I am a young person with autism who is advocating to improve the education system. My personal experience, representing a shambolic education system in terms of supporting neurodivergent students, resonates with many.
The complexities of the school day provoked a heightened state of anxiety; I was reluctant to engage. By the time I arrived at school, after an hours journey, I had already been through all of the stressful motions and had done a day’s work in my mind – simple tasks, like getting out of bed, getting dressed, anticipating what the day ahead had in store for me, getting on the coach with a different driver, sitting silently and rigidly, then quickly rushing to my tutor room in the hope of being invisible, took it out of me completely.
The fact that Mum was in tears every day to ensure I received some sort of education, when I was putting up a fight so that I didn’t have to enter the ‘hell’ was heart-wrenching. A slight change in routine – a different seating plan, a supply teacher, a change in the timetable, caused immense anxiety.
The anxiety, frustration and isolation pained me and forced me into withdrawing from social situations, having a blunt facial expression, speaking so quietly so no-one could hear me or refusing to speak at all and escaping to be on my own at whatever chance I had.
My peers perceived me as being obnoxious, however I was simply unable to express myself and fit into a frightening, overwhelming and daunting environment. The noise, crowds, pace of other students when transitioning to their classrooms scared me; I wanted to abscond. I couldn’t eat lunch for six weeks, making myself physically ill, as I was too fearful of entering the bustling canteen, I was too socially inept to ask peers if I could sit next to them and was too anxious of making a fool of myself. Instead of eating lunch, I would rush to the library and read a book, as my only escapism.
Teachers then wondered why I wasn’t engaging in lessons, not concentrating, wasn’t producing my best work and opting out of activities – my standards dropping wasn’t surprising since I was fatigued, sensory overloaded, anxious and nauseas from not eating.
I despised particular lessons, for example, physical education (PE) and drama, because I was self-conscious. Due to my poor co-ordination, I struggled to get changed for PE and found it challenging to participate in team games because I didn’t understand the rules, I was fearful of being touched/hurt by my peers and I was never quick enough (I couldn’t keep up with everyone else). Drama proved difficult because of my limited social skills; I struggled to understand facial expressions, body language and idioms. I took language literally, which often caused peers to laugh and make comments. Group work and role play was incredibly scary; often I wasn’t invited into groups so was left on my own or my ideas weren’t heard or respected, so I was unable to get involved. My English teacher regularly picked on me to read in front of the class, which they considered as a useful strategy in developing my confidence. Instead, this caused so much anxiety and humiliation that I avoided the class as much as I could.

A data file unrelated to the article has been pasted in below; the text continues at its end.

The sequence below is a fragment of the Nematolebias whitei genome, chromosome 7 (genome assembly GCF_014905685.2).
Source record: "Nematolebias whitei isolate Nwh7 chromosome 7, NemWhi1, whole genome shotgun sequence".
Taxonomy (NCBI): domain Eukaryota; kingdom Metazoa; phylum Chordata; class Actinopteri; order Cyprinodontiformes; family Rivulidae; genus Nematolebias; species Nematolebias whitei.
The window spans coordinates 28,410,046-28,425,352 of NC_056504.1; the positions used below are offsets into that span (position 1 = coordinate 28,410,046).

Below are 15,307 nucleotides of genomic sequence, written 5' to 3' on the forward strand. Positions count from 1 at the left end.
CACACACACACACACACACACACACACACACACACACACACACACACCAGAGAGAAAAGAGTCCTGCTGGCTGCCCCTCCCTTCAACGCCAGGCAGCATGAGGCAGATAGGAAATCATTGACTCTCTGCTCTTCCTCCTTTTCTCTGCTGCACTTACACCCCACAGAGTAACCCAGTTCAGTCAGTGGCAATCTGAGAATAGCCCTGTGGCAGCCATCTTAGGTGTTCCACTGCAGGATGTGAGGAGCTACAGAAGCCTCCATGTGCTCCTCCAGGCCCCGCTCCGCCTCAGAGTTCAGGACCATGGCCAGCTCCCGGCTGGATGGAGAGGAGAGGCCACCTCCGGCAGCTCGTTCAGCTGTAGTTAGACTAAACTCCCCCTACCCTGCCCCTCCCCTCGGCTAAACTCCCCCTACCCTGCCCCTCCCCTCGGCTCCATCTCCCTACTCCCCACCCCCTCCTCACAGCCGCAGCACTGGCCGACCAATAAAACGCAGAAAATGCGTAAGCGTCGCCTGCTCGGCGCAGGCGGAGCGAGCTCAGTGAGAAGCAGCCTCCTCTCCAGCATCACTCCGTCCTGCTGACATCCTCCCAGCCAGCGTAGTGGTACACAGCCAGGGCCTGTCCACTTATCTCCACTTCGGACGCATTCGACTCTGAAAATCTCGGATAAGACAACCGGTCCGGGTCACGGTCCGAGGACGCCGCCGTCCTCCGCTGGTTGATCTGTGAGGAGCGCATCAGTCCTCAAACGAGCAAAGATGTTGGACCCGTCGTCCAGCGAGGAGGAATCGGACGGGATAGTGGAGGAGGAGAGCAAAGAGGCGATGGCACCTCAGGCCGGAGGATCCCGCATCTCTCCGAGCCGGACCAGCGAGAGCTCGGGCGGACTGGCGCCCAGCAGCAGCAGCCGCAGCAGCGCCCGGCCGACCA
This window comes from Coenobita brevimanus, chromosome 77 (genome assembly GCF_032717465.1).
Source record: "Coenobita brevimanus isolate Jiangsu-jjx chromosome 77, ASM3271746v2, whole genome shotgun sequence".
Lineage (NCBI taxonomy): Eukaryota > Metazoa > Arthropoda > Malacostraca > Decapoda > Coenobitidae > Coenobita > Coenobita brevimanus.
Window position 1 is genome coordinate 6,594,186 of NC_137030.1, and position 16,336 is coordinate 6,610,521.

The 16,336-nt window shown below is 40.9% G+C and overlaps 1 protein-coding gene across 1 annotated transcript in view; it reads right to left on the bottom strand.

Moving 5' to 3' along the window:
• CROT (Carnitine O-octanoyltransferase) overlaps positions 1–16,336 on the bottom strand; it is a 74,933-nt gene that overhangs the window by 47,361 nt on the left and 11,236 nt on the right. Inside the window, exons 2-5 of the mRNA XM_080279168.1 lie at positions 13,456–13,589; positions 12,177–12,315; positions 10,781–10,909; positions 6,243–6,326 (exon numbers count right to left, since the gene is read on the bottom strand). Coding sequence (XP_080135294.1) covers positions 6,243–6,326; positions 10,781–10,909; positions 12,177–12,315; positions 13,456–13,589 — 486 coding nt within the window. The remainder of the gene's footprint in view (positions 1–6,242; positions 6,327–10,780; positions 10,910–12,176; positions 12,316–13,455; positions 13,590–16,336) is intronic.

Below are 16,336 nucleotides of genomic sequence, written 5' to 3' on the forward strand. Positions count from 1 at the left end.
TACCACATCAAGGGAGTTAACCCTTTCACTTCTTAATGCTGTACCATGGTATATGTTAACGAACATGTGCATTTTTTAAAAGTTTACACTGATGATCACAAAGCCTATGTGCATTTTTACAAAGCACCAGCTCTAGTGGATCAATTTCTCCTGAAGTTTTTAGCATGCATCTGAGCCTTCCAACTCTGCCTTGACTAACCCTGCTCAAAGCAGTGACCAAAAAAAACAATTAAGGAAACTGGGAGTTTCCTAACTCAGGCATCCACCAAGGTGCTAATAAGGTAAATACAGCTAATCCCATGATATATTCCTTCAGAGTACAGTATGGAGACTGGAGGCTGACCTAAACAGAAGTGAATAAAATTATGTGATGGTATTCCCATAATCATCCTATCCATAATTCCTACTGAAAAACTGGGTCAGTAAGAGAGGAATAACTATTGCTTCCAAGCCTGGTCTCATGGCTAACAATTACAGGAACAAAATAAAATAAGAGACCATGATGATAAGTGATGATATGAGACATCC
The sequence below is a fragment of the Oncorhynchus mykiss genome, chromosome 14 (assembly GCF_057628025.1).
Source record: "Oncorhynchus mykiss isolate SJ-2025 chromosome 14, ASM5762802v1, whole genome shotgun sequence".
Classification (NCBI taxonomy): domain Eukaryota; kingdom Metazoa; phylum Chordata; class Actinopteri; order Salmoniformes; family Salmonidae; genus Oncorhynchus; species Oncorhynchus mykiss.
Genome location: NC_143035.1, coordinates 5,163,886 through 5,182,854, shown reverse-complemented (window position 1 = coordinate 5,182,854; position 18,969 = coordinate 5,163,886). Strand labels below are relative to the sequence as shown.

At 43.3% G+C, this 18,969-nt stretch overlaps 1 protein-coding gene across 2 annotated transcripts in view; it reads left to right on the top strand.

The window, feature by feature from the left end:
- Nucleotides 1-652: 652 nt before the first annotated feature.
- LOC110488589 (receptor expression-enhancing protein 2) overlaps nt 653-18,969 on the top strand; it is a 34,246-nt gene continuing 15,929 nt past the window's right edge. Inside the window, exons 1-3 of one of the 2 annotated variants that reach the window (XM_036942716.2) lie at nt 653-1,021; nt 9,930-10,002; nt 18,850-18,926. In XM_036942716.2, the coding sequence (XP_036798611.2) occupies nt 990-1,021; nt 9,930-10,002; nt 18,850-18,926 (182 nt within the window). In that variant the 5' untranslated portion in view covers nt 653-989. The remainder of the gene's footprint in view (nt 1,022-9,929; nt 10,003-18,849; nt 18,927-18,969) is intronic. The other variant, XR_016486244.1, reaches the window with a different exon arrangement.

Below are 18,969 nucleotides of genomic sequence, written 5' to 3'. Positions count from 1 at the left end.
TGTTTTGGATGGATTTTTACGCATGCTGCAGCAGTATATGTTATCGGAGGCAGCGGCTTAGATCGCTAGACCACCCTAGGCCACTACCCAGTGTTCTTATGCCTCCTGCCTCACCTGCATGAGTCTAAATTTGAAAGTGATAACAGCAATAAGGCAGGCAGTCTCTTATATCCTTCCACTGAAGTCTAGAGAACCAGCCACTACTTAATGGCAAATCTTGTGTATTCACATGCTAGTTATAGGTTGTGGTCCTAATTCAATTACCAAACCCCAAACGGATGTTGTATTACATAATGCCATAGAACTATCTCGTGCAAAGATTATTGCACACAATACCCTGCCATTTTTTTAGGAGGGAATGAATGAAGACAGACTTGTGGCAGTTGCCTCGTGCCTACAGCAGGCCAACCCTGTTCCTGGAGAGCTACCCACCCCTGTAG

Due to my social communication and interaction difficulties, I was picked on by three girls who I thought were my friends. I couldn’t understand the difference between a fake friend and a true friend. It was only after they ignored me on a daily basis, spread rumours about me to younger students in the school, warned people off me, spoke badly of one of my friends I had surprisingly managed to make and blamed everything on me that it was explained that maybe these girls weren’t my friends. Although, the damage had already been done. To this day, I find it immensely difficult to develop and maintain friendships for fear of either humiliation or over-attachment.
I received no support, no matter how hard Mum fought; the school special, educational needs co-ordinator (SENCO), responded that they had never had a child like me before and they didn’t know how to handle the situation. The school commented that if I tried harder to fit in, then maybe I wouldn’t be ridiculed. I was left feeling like a burden, struggling to cope on my own.
The traumatic experience I endured has had adverse effects. It has left emotional scars and has increased my vulnerabilities. My ambition is to deliver autism training in mainstream schools, however I am not sure whether this will prove too difficult, as I have very strong, negative associations in this type of environment.
I have recently launched a poetry book documenting my turmoil of emotions as I survived school and college. Tick Tock: It’s Time to Listen aims to give teachers an insight into how students with autism may feel on a daily basis and offer hope to students themselves. I am currently studying a degree in Special Education and want to use my research to write a second book about the ins and outs of the “best time of our lives” – deviating from the common misconception that school is an enjoyable space where valuable learning takes place.
You can find more of Lauren's experiences at A different Perspective
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